After a week in the field, it is time to get back to the office. If you read my last blog post, you know we just did the biannual tortoise monitoring at Palo Alto Battlefield National Historical Park (PAAL), where I tagged along to deploy the tortoise radio tracking project. However, here at the Gulf Coast Network (GULN) of Inventory and Monitoring Program (I&M) office there are many projects rolling at the same time. The GULN is one of the thirty-two networks part of the Inventory and Monitoring Program of the National Park Service (see picture below). As the name suggests, the networks of the I&M program do inventories of the natural resources. They plan, design, and implement an integrated long-term monitoring program for the park vital signs. Vital signs are a subset of physical, chemical, and biological elements and processes of park ecosystems that are selected to represent the overall health or condition of park resources.
Our network, GULN, is responsible for eight national parks: Big Thicket National Preserve, Gulf Islands National Seashore, Jean Lafitte National Historical Park and Preserve, Natchez Trace Parkway, Palo Alto Battlefield National Historical Park, Padre Island National Seashore, San Antonio Missions National Historical Park, and Vicksburg National Military Park (see picture 2). I was able to “visit” all of them through the data entry of one vital sign, water quality. Well, to be very specific, PAAL does not have water quality monitoring, but because I literally just came back from there, I am going to say I visited them all.
Data entry is not the most exciting activity to do, but nevertheless, it is of much importance. All monitoring projects collect data in field sheets, however to be of any use the data needs to be added to the project database. Data entry is the first step for the information collected in the field to be turned into knowledge about the park. It was very interesting to see a snapshot of each park water quality status. I also learned about the differences of the monitoring schedule for our parks; some have every month, some bimonthly, and some quarterly. You can learn more about water quality monitoring for the GULN’s parks at https://science.nature.nps.gov/im/units/guln/monitor/water_quality.cfm
Perks about working in a completely new place is that every day is an adventure, an opportunity to discover something new, a different perspective to view the world. I am fortunate to have the ability to explore the surrounding landscape on my days off. I am in Astoria, Oregon; it is the oldest town west of the Rockies as it was passed through by the Lewis and Clark Expedition. Astoria was home to many Chinook and Clatsop natives. Astoria lies at the mouth of the Columbia River where it meets the Pacific Ocean. The water provides a prosperous environment for salmon which deposit rich nutrients for lush forests. As a result, Astoria was home to many salmon canneries and an important port for shipping resources such as lumber. Today, Astoria is an official Coast Guard city, with many ships coming into the port every day. Sea lions hang out on the docks and can be heard barking blocks away.
Astoria’s claim to Hollywood fame is The Goonies which is celebrated every year during National Goonies Day on June 7th. Featured below is the county jail from the movie which is now a film museum.
The historical sites throughout the city commemorate the people who have contributed to the rich history of fishing and boating. The Garden of Surging Waves celebrates the Chinese heritage of Astoria. I enjoy this park because it is a relaxing place to unwind and reflect.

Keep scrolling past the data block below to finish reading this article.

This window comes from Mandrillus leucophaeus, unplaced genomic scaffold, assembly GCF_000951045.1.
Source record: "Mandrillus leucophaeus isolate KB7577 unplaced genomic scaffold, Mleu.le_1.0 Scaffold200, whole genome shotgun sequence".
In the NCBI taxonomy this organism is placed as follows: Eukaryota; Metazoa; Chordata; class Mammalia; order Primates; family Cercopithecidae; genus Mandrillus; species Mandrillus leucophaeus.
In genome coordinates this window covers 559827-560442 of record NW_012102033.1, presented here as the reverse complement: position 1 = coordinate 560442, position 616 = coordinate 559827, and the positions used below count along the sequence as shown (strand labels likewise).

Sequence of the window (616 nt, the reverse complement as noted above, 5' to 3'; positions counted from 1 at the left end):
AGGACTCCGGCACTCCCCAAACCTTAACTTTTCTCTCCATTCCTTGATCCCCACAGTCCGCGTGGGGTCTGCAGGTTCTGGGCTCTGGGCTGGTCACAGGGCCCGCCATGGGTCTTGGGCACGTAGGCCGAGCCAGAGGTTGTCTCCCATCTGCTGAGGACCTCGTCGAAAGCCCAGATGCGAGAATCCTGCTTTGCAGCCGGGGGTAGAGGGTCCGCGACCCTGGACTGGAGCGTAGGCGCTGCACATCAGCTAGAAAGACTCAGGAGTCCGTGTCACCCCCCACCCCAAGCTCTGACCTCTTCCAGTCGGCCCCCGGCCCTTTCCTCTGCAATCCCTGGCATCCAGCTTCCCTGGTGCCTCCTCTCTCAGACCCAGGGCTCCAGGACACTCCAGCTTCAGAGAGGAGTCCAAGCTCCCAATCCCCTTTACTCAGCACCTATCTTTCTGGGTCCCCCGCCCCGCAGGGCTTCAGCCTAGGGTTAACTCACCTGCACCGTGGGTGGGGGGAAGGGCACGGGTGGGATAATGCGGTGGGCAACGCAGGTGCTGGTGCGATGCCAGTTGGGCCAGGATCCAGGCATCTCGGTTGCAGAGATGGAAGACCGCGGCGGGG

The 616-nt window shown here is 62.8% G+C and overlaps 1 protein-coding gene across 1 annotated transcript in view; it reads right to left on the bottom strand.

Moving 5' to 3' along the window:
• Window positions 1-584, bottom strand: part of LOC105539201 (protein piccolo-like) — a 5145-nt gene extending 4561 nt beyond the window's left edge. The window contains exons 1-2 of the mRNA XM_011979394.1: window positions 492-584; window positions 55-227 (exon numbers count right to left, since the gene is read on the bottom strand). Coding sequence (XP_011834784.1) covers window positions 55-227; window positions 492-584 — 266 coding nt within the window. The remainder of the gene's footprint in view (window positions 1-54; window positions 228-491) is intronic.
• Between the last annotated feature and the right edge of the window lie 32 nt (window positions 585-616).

The Astoria Column sits at the top of a hill in the middle of town and paints the history of Astoria. The column can be accessed by a few different hiking trails that connect parts of town. One of my favorite trails is behind Clatsop Community College and features artwork throughout the trail.
For a small town, there are a few sites to see but it is also accessible to many other places. I went camping at Saddle Mountain, approximately 45 minutes from Astoria. I embarked on the 3.5mi hike up the mountain at 5:30pm. The trail was extremely steep and treacherous as it was slippery from a creek running through it. Once near the top, clouds covered the peak and salty mist impaired my vision. Violent gusts of wind attempted to push me off the mountainside as I held on and continued to ascend the
peak. Finally, my body was eased with relief as I crawled to the top. The view was unclear, clouds surrounded the entire mountain and I could barely see five feet in front of me. The real challenge was getting down before sunset in a thick fog. I celebrated my victorious climb to Saddle Mountain with a fire and s’mores at my campsite near the base of the mountain. Who knows where this place will take me next, stay tuned!
“In every walk with nature one receives far more than he seeks.” -John Muir
“Young people and their phones, ugh!”
“Excuse me, can you take a photo of us?”
“I don’t want to hike all of that.”
“Where is the closest wifi?”
These are some of the things my family and I heard while walking around the more touristy areas of Yosemite National Park. For my internship, I don’t spend too much time in the Valley, where about 95% of visitors to the park hang out. I wanted to see more of the views that you typically see in photos of Yosemite, and it would give us some time to do some shorter day hikes, since my family isn’t a big camping or backpacking family for backcountry trails.
As we passed and interacted with other park visitors, we saw people in flip flops, jeans, single use plastic water bottles, sodas, and everything else in between that you wouldn’t expect to see while hiking. Besides the fact that some of those things are unsafe for certain trails, it reminds me that people experience national parks in different ways. Some visitors see a visit to a national park as a place to shop and walk around the main areas. Others see it as a place to do some backpacking and backcountry camping. Others even see it as a place to exist without actually interacting with it. None of these experiences are better or worse than others. All of these experiences are valid and should be protected and available in our national parks.